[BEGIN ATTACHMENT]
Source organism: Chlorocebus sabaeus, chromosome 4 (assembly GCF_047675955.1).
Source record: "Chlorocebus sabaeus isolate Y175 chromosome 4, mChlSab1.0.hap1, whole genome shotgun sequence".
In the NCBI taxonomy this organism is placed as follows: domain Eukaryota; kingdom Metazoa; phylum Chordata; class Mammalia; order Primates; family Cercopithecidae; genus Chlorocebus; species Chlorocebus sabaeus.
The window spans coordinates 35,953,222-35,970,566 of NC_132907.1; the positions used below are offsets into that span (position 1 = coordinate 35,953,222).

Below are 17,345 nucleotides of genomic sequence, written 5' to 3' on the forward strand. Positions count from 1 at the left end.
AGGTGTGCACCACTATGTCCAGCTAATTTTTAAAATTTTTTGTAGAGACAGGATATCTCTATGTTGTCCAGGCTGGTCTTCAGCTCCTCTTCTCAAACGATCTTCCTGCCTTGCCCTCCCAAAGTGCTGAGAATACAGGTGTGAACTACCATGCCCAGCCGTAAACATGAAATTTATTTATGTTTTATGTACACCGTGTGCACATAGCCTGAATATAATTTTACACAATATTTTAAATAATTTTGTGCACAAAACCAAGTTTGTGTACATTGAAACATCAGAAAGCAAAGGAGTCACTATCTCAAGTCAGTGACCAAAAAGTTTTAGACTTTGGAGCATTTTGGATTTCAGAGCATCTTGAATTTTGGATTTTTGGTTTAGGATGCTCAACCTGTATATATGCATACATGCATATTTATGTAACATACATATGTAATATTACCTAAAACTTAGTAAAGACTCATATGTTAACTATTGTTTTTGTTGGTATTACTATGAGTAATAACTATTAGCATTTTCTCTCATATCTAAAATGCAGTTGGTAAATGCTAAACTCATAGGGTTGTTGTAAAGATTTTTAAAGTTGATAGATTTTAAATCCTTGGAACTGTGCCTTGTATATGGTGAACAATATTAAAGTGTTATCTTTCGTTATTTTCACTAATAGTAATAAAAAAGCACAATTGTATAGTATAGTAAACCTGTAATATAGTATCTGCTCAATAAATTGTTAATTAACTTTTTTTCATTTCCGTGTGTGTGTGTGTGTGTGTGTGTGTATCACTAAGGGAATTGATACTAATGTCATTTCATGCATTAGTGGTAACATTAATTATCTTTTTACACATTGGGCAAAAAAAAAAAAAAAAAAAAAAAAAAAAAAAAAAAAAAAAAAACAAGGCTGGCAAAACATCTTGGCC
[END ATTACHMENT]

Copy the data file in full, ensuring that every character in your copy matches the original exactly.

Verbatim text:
Source organism: Chlorocebus sabaeus, chromosome 4 (assembly GCF_047675955.1).
Source record: "Chlorocebus sabaeus isolate Y175 chromosome 4, mChlSab1.0.hap1, whole genome shotgun sequence".
In the NCBI taxonomy this organism is placed as follows: domain Eukaryota; kingdom Metazoa; phylum Chordata; class Mammalia; order Primates; family Cercopithecidae; genus Chlorocebus; species Chlorocebus sabaeus.
The window spans coordinates 35,953,222-35,970,566 of NC_132907.1; the positions used below are offsets into that span (position 1 = coordinate 35,953,222).

Below are 17,345 nucleotides of genomic sequence, written 5' to 3' on the forward strand. Positions count from 1 at the left end.
AGGTGTGCACCACTATGTCCAGCTAATTTTTAAAATTTTTTGTAGAGACAGGATATCTCTATGTTGTCCAGGCTGGTCTTCAGCTCCTCTTCTCAAACGATCTTCCTGCCTTGCCCTCCCAAAGTGCTGAGAATACAGGTGTGAACTACCATGCCCAGCCGTAAACATGAAATTTATTTATGTTTTATGTACACCGTGTGCACATAGCCTGAATATAATTTTACACAATATTTTAAATAATTTTGTGCACAAAACCAAGTTTGTGTACATTGAAACATCAGAAAGCAAAGGAGTCACTATCTCAAGTCAGTGACCAAAAAGTTTTAGACTTTGGAGCATTTTGGATTTCAGAGCATCTTGAATTTTGGATTTTTGGTTTAGGATGCTCAACCTGTATATATGCATACATGCATATTTATGTAACATACATATGTAATATTACCTAAAACTTAGTAAAGACTCATATGTTAACTATTGTTTTTGTTGGTATTACTATGAGTAATAACTATTAGCATTTTCTCTCATATCTAAAATGCAGTTGGTAAATGCTAAACTCATAGGGTTGTTGTAAAGATTTTTAAAGTTGATAGATTTTAAATCCTTGGAACTGTGCCTTGTATATGGTGAACAATATTAAAGTGTTATCTTTCGTTATTTTCACTAATAGTAATAAAAAAGCACAATTGTATAGTATAGTAAACCTGTAATATAGTATCTGCTCAATAAATTGTTAATTAACTTTTTTTCATTTCCGTGTGTGTGTGTGTGTGTGTGTGTGTATCACTAAGGGAATTGATACTAATGTCATTTCATGCATTAGTGGTAACATTAATTATCTTTTTACACATTGGGCAAAAAAAAAAAAAAAAAAAAAAAAAAAAAAAAAAAAAAAAAAACAAGGCTGGCAAAACATCTTGGCC